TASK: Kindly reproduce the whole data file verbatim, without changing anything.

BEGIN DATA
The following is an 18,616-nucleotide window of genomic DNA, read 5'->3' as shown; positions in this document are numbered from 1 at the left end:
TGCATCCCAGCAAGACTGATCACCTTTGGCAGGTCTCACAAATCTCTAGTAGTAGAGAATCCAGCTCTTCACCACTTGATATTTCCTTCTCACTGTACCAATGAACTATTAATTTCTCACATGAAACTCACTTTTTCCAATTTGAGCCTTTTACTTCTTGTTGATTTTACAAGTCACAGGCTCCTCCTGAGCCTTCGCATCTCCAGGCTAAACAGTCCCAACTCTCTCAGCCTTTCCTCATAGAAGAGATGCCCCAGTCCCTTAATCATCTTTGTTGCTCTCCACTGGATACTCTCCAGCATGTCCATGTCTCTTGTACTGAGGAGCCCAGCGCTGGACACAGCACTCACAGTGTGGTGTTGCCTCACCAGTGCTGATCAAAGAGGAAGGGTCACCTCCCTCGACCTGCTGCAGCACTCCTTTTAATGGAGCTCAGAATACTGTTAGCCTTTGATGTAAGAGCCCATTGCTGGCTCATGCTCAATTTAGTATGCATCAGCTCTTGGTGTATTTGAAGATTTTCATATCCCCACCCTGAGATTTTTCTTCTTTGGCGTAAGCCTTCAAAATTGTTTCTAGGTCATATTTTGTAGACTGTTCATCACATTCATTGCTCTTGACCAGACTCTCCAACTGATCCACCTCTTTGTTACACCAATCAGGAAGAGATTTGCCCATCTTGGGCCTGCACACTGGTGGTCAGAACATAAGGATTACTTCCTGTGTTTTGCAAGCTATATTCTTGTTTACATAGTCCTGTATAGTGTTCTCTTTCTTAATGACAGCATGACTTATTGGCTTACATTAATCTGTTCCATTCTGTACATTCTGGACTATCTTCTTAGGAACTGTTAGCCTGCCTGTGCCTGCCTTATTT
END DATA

The following is an 18,616-nucleotide window of genomic DNA, read 5'->3' as shown; positions in this document are numbered from 1 at the left end:
TGCATCCCAGCAAGACTGATCACCTTTGGCAGGTCTCACAAATCTCTAGTAGTAGAGAATCCAGCTCTTCACCACTTGATATTTCCTTCTCACTGTACCAATGAACTATTAATTTCTCACATGAAACTCACTTTTTCCAATTTGAGCCTTTTACTTCTTGTTGATTTTACAAGTCACAGGCTCCTCCTGAGCCTTCGCATCTCCAGGCTAAACAGTCCCAACTCTCTCAGCCTTTCCTCATAGAAGAGATGCCCCAGTCCCTTAATCATCTTTGTTGCTCTCCACTGGATACTCTCCAGCATGTCCATGTCTCTTGTACTGAGGAGCCCAGCGCTGGACACAGCACTCACAGTGTGGTGTTGCCTCACCAGTGCTGATCAAAGAGGAAGGGTCACCTCCCTCGACCTGCTGCAGCACTCCTTTTAATGGAGCTCAGAATACTGTTAGCCTTTGATGTAAGAGCCCATTGCTGGCTCATGCTCAATTTAGTATGCATCAGCTCTTGGTGTATTTGAAGATTTTCATATCCCCACCCTGAGATTTTTCTTCTTTGGCGTAAGCCTTCAAAATTGTTTCTAGGTCATATTTTGTAGACTGTTCATCACATTCATTGCTCTTGACCAGACTCTCCAACTGATCCACCTCTTTGTTACACCAATCAGGAAGAGATTTGCCCATCTTGGGCCTGCACACTGGTGGTCAGAACATAAGGATTACTTCCTGTGTTTTGCAAGCTATATTCTTGTTTACATAGTCCTGTATAGTGTTCTCTTTCTTAATGACAGCATGACTTATTGGCTTACATTAATCTGTTCCATTCTGTACATTCTGGACTATCTTCTTAGGAACTGTTAGCCTGCCTGTGCCTGCCTTATTT